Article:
Based on the technology we were using, users would not be able to look up specific addresses, cities or states. They would only be able to search for the names of people and companies. For this reason, I wanted to make it as easy as possible for users to find the correct records with the minimal amount of searching. Providing filters would be the best way to do this. The first filter to implement was people and companies. Users primarily work with people or companies as their primary record type besides deals. By providing the people/company filter users could instantly remove their non-primary record type and just look at the record-type they use.

The next filter I wanted to implement was people and company custom fields. Custom fields are one of the most valuable components of our product. They allow our users to create any field they want in order to account for their unique business processes. For this reason, I felt it would be extremely valuable to have these fields available to users.

In one of the first design workshops, where I held a design review for this feature the custom field filters were cut due to limit the scope of this project. Our product manager had concerns about the extra time it would take to build this functionality and the engineers had concerns about the load times since there are no limits to how many custom fields an account can have. For these reasons, we decided to add custom field filters to the backlog and initially release this feature with just people and company custom fields.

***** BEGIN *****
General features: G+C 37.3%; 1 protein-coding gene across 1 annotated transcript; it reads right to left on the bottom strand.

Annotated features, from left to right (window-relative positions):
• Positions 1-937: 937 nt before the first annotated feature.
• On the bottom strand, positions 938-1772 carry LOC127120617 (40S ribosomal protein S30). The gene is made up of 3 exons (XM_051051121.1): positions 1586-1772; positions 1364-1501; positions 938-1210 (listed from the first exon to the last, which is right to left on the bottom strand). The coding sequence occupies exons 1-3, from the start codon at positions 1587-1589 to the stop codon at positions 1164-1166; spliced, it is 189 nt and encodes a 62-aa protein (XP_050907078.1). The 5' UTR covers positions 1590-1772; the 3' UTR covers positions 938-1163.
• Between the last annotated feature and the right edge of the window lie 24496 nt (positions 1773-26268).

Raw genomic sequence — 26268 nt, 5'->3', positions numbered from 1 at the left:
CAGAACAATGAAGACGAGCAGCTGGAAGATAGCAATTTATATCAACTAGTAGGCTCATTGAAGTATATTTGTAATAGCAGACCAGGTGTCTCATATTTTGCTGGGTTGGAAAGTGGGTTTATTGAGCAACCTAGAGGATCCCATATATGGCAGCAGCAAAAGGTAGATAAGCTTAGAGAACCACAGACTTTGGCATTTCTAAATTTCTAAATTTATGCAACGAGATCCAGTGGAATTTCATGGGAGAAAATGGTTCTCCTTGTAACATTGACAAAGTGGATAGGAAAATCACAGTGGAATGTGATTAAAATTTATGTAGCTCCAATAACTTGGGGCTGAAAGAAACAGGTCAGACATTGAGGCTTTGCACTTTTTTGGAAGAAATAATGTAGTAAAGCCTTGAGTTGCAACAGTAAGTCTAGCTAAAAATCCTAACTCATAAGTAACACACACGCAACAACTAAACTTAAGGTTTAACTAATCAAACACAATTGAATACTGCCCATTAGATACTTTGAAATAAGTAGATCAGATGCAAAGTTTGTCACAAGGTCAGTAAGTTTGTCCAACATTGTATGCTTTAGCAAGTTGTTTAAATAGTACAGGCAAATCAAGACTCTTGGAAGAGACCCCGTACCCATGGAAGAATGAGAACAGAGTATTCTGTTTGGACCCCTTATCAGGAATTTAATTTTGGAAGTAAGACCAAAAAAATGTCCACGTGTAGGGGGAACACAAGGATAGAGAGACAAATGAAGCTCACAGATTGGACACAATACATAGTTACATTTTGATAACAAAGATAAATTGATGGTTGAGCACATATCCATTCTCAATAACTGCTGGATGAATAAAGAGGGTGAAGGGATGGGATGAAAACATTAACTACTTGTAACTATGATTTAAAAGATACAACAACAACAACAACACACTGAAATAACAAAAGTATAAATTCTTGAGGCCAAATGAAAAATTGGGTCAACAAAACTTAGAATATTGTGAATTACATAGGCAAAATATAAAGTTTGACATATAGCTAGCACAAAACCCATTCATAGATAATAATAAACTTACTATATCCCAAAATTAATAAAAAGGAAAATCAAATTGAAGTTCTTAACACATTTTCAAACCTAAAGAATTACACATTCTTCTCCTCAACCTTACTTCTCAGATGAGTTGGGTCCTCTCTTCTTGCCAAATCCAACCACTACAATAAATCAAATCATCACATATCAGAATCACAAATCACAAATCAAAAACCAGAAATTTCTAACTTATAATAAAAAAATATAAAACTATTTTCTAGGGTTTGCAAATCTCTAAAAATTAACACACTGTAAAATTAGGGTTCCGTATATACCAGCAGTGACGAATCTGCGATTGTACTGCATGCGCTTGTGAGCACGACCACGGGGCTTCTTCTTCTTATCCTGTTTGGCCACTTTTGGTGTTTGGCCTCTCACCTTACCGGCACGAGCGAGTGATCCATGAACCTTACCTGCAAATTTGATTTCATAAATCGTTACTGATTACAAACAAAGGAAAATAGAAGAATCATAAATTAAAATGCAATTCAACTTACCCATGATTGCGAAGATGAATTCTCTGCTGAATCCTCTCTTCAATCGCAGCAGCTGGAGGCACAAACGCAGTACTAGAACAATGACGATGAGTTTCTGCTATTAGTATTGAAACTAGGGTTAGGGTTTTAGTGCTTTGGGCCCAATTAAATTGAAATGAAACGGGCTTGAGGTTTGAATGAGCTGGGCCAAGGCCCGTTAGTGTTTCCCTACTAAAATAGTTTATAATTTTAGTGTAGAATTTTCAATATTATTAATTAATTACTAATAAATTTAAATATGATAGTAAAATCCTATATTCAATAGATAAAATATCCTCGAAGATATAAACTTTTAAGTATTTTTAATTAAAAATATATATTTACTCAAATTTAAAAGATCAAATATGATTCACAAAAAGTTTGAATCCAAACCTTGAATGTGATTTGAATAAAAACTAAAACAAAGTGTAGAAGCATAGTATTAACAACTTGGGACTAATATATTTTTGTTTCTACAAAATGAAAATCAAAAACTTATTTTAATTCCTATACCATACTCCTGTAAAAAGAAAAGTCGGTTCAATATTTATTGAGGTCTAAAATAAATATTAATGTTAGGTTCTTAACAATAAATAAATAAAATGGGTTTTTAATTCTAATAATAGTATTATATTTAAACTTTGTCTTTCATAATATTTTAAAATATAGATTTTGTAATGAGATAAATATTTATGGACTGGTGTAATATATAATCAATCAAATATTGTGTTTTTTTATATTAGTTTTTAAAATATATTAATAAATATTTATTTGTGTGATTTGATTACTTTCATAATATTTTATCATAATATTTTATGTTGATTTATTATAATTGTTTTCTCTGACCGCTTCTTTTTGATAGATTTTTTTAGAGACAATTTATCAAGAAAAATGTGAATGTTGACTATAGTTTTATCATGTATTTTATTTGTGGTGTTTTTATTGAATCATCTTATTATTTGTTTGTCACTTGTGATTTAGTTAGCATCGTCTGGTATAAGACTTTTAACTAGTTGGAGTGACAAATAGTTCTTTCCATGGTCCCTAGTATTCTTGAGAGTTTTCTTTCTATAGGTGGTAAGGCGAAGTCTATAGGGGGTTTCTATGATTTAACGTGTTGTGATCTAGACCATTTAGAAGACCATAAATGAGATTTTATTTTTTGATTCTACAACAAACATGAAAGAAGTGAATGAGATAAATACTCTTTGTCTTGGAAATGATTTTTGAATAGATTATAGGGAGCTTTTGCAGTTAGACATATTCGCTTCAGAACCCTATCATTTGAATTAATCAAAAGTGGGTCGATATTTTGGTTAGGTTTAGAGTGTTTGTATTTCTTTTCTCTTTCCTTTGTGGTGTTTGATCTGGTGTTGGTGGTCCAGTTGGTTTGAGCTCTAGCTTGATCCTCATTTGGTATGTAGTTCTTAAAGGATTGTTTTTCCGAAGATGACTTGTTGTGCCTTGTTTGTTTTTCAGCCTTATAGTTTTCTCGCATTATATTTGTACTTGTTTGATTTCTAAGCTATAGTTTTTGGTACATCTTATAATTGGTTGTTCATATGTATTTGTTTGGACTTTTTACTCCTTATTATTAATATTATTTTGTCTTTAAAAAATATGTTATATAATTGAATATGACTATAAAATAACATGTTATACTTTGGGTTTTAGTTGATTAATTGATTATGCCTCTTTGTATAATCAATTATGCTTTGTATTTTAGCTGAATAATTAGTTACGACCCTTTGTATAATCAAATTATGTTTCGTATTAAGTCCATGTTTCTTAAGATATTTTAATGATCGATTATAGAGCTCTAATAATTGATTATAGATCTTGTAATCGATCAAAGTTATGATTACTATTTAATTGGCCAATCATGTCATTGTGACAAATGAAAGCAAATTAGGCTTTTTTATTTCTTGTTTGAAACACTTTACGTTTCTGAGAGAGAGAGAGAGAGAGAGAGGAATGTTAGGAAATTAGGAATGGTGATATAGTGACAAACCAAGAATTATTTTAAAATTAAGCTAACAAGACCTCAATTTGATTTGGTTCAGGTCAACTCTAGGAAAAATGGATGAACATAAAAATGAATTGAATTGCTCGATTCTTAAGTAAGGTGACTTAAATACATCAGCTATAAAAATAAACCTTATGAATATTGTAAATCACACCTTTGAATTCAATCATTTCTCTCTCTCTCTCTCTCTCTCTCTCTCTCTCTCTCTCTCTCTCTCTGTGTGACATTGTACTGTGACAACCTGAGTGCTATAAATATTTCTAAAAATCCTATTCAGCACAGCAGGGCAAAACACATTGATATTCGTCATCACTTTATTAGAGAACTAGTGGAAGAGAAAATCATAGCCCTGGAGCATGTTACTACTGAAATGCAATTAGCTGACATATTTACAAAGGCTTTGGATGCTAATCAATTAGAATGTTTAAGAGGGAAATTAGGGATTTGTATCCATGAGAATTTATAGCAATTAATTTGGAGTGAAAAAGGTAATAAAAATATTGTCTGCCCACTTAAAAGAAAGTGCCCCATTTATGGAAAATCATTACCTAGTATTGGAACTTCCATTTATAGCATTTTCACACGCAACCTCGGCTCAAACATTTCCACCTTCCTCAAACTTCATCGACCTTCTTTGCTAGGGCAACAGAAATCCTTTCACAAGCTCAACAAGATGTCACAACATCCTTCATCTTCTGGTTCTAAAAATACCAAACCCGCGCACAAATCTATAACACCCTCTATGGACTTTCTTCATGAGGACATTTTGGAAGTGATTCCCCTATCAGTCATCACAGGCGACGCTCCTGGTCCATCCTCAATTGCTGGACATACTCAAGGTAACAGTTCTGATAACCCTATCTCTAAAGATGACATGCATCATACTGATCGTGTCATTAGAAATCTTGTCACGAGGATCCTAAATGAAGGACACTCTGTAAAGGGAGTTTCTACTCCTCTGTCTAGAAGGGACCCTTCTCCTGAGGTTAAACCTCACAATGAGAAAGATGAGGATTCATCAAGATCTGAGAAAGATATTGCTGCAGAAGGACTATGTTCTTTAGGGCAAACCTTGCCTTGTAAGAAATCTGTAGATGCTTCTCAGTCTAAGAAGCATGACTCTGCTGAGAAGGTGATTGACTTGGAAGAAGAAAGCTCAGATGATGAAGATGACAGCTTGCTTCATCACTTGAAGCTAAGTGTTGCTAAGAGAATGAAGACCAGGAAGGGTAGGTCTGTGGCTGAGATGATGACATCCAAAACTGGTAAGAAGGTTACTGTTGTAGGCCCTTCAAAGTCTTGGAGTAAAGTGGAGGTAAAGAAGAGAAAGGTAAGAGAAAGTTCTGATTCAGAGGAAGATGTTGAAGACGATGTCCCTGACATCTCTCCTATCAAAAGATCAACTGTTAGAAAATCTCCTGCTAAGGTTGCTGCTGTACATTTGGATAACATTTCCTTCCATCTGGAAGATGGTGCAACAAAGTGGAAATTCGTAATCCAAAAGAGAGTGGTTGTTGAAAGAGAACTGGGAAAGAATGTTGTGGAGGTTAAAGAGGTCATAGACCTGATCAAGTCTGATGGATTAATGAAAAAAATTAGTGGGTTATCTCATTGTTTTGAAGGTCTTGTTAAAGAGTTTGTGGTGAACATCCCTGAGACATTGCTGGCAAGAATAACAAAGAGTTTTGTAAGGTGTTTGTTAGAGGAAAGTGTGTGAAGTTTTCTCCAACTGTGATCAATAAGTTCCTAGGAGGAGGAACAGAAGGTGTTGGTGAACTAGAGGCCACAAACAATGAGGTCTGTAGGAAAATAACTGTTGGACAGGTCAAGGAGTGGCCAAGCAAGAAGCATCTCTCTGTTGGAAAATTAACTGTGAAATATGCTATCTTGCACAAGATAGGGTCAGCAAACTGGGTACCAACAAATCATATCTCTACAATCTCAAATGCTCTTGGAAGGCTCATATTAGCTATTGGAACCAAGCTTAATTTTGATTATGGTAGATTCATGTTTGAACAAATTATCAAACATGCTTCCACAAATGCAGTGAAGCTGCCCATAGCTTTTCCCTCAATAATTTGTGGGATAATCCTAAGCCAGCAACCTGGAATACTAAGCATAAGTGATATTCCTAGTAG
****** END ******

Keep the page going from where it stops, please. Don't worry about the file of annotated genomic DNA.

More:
Saving maps

Since users were not going to be able to search for specific locations or create routes between records I tried to think of other features that would allow them to get close while working within the confines of technology and development time we had. The idea I came up with was the ability to save maps.

Navigating the map to focus on a specific city or region and saving that map so you could easily return to it is an alternative method for searching for specific locations. Users might not be able to route the perfect driving path between a set of locations but by being able to save a map area that they travel to continuously and save that area with their ideal filters in place they could save a series of routes that they were commonly visiting.